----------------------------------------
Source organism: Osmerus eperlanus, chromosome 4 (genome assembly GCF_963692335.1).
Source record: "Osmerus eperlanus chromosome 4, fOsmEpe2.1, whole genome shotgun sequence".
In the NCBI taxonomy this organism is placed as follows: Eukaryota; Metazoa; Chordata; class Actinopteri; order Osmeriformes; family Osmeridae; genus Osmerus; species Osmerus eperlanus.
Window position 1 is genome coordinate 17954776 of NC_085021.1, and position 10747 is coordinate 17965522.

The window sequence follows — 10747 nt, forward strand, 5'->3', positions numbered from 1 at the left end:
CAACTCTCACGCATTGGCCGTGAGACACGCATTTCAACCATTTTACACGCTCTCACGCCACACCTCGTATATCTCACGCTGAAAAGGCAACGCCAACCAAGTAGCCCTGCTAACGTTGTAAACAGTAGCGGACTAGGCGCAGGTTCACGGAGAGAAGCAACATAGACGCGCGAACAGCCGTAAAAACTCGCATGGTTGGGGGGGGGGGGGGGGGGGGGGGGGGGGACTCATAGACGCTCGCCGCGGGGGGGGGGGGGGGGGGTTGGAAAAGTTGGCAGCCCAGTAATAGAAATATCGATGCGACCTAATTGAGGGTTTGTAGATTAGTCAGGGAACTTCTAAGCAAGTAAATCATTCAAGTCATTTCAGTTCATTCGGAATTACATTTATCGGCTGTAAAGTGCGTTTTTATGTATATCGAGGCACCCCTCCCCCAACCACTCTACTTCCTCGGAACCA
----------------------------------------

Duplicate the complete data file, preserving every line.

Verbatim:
Source organism: Osmerus eperlanus, chromosome 4 (genome assembly GCF_963692335.1).
Source record: "Osmerus eperlanus chromosome 4, fOsmEpe2.1, whole genome shotgun sequence".
In the NCBI taxonomy this organism is placed as follows: Eukaryota; Metazoa; Chordata; class Actinopteri; order Osmeriformes; family Osmeridae; genus Osmerus; species Osmerus eperlanus.
Window position 1 is genome coordinate 17954776 of NC_085021.1, and position 10747 is coordinate 17965522.

The window sequence follows — 10747 nt, forward strand, 5'->3', positions numbered from 1 at the left end:
CAACTCTCACGCATTGGCCGTGAGACACGCATTTCAACCATTTTACACGCTCTCACGCCACACCTCGTATATCTCACGCTGAAAAGGCAACGCCAACCAAGTAGCCCTGCTAACGTTGTAAACAGTAGCGGACTAGGCGCAGGTTCACGGAGAGAAGCAACATAGACGCGCGAACAGCCGTAAAAACTCGCATGGTTGGGGGGGGGGGGGGGGGGGGGGGGGGGGACTCATAGACGCTCGCCGCGGGGGGGGGGGGGGGGGGTTGGAAAAGTTGGCAGCCCAGTAATAGAAATATCGATGCGACCTAATTGAGGGTTTGTAGATTAGTCAGGGAACTTCTAAGCAAGTAAATCATTCAAGTCATTTCAGTTCATTCGGAATTACATTTATCGGCTGTAAAGTGCGTTTTTATGTATATCGAGGCACCCCTCCCCCAACCACTCTACTTCCTCGGAACCA